Leadership is essential to any successful work environment. Managers are in charge of not only running a productive team, but ensuring that there is a positive environment in which their team can work. Recently, the concept of using mindfulness to create this sort of workplace has gained popularity.
While it is easy to write the myriad of articles off simply as a passing trend, there is an increasing amount of data suggesting taking time out of your day to breathe and meditate can have concrete, positive results.
A small sample of the studies that are currently available on the subject:
- Journal of Applied Psychology: Benefits of mindfulness at work: The role of mindfulness in emotion regulation, emotional exhaustion, and job satisfaction. Based on a test group of 219 employees, it was discovered the participants who received self-led mindfulness training experienced “significantly less emotional exhaustion and more job satisfaction” than those who did not.
- Canadian Information Processing Society: The Effects of Mindfulness Meditation Training on Multitasking in a High-Stress Information Environment After completing a 8-week training on mindfulness meditation, researchers noted a significant increase in time spent on-task, decreased negative emotions after task completion, and—the unexpected result—improved memory.
- Singapore Management University: Leading Mindfully: Two Studies of the Influence of Supervisor Trait Mindfulness on Employee WellBeing and Performance By tracking specific aspects of employee “wellbeing” in relation to their manager’s approach to leadership, results showed a notable increase in employee performance and fulfilment when the managerial style was seen as mindful.
So, why is this relevant? In a recent study composed by the Gallup-Sharecare Well-Being Index, the number of Americans who reported “significant daily worry” has only increased over the past few years. If happy employees are more productive, then it is in a manager’s best interest to focus on creating a workplace the employees enjoy. According to Professor Jon Kabat-Zinn, Ph.D.—one of the field’s foremost experts and founder of the Mindfulness-Based Stress Reduction (MBSR) Program—the surest way to decrease these concerns is to increase attention to people’s mindful wellbeing.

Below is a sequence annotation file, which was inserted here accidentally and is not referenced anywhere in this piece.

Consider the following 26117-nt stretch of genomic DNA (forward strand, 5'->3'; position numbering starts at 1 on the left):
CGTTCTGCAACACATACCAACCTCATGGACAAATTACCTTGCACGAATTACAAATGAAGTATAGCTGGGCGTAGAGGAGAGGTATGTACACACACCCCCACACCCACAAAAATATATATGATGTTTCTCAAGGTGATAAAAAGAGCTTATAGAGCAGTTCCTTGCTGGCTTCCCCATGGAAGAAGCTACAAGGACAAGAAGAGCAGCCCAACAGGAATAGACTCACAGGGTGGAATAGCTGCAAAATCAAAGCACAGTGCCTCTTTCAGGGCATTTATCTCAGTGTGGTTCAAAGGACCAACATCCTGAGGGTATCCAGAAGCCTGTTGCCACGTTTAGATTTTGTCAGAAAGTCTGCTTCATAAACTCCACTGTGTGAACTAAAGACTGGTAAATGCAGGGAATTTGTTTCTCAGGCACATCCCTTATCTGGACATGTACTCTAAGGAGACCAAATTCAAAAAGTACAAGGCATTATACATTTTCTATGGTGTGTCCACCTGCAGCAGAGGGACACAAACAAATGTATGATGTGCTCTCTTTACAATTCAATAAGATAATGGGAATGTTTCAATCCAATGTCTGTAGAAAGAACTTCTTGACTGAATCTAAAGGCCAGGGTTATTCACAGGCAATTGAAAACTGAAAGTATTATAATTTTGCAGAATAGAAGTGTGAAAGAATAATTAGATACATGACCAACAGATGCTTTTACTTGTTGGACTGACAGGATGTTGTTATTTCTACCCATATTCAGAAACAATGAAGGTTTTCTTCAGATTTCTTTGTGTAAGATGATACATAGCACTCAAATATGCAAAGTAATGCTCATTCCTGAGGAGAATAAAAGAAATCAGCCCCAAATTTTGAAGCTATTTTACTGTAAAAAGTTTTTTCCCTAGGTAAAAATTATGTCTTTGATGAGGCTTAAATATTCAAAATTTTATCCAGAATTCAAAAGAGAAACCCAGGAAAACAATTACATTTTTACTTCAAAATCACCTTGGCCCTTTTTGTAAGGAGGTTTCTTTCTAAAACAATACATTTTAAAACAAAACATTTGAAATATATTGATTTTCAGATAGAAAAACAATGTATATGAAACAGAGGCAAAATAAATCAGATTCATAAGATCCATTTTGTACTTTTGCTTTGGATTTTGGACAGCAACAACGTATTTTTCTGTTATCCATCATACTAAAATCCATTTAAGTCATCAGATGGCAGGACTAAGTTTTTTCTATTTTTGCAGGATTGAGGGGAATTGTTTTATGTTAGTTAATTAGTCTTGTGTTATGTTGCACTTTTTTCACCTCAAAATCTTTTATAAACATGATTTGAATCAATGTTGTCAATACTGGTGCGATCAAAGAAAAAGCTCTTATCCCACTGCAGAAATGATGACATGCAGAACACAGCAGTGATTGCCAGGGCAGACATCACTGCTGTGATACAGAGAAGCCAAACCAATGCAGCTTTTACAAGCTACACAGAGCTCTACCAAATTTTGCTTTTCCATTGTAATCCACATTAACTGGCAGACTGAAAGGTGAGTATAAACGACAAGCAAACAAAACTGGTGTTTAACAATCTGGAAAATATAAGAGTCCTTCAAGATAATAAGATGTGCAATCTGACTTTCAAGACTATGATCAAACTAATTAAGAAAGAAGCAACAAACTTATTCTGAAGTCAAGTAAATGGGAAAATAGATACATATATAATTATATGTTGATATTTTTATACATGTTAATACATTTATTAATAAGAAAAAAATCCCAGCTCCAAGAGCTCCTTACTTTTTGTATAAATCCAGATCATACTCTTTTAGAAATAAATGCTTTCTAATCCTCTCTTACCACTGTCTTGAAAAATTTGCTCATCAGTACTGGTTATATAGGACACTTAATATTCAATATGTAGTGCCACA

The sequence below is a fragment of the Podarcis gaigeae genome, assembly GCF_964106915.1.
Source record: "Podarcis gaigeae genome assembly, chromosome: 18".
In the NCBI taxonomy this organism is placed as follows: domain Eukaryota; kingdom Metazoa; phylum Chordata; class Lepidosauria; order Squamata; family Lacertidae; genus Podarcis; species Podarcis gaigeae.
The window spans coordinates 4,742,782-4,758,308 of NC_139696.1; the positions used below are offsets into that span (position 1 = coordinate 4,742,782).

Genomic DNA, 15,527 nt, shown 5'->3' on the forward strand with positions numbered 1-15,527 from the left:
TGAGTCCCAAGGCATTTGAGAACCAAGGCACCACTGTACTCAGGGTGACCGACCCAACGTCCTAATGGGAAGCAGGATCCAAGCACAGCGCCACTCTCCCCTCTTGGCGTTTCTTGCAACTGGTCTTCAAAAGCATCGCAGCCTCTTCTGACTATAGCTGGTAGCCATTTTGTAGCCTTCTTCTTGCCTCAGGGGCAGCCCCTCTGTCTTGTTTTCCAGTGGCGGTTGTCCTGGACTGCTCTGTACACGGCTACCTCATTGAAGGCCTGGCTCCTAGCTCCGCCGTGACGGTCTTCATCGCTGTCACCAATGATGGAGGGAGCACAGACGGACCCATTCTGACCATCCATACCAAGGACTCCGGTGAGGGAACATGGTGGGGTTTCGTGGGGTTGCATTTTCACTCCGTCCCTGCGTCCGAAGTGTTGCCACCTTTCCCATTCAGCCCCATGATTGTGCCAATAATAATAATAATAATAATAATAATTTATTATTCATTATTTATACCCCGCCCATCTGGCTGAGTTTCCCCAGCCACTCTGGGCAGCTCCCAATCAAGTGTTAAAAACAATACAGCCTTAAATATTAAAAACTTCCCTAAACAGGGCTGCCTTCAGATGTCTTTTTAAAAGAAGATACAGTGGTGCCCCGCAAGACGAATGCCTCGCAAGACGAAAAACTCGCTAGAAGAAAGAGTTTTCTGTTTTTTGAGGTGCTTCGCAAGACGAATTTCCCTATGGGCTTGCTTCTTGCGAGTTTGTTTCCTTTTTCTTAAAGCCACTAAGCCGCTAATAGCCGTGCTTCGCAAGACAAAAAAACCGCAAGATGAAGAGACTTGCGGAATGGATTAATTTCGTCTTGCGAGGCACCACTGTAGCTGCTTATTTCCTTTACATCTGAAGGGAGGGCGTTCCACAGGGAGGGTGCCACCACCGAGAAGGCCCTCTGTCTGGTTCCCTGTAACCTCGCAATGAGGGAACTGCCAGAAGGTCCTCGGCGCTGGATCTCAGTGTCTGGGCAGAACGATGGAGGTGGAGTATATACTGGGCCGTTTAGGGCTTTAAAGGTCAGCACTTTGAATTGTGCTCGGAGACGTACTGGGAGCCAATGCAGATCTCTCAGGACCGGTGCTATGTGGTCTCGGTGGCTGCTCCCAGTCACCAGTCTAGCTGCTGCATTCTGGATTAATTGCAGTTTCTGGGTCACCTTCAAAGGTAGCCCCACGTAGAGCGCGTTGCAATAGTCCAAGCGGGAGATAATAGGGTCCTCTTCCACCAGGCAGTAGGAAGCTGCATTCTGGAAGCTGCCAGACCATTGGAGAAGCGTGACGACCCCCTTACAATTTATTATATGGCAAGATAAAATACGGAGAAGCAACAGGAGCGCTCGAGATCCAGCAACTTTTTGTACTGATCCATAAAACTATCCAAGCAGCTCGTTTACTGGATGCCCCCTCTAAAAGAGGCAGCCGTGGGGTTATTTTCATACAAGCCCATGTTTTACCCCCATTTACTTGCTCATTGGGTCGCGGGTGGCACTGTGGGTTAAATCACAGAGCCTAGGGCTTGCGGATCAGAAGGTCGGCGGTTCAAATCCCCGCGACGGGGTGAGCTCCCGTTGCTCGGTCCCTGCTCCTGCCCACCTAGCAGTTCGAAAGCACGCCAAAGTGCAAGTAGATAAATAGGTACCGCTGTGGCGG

Creating a mindful environment in an office goes beyond posting a picture under the #MindfulnessMonday tag on social media; it is a daily—arguably constant—thought process change that needs to occur. (Let the warranted aversion to the word change ensue!) While mindfulness can take time to integrate into your daily routine, the eventual practice can be effortless. To assist in the adoption process of mindfulness practices, managers can use the seven pillars of mindfulness outlined in Professor Kabat-Zinn’s best-selling novel, Full Catastrophe Living.
First and foremost, being a mindful manager requires a person to allow themselves to go about their day free from judgement. This, of course, refers to negative judgements—such as, “My employee is slacking,” or “This is a bad idea”—but, less obviously, refers to positive judgements as well. The belief that one idea is better than another implies that there is a universal goodness or badness established.
However, the perception of an idea as good or bad is completely subjective. As a mindful manager, it is your task to react to all situations with objectivity in order to allow new ideas a chance to surface. By becoming aware of your judgements, both negative and positive, a manager can more effectively evaluate situations as they actually are. A common complaint a manager might receive is, “This isn’t working.” By acknowledging this as a judgement, and proceeding to take an impartial look at the problem the employee is actually raising (e.g. a step in the workflow needs attention), an effective manager can reframe challenges into opportunities.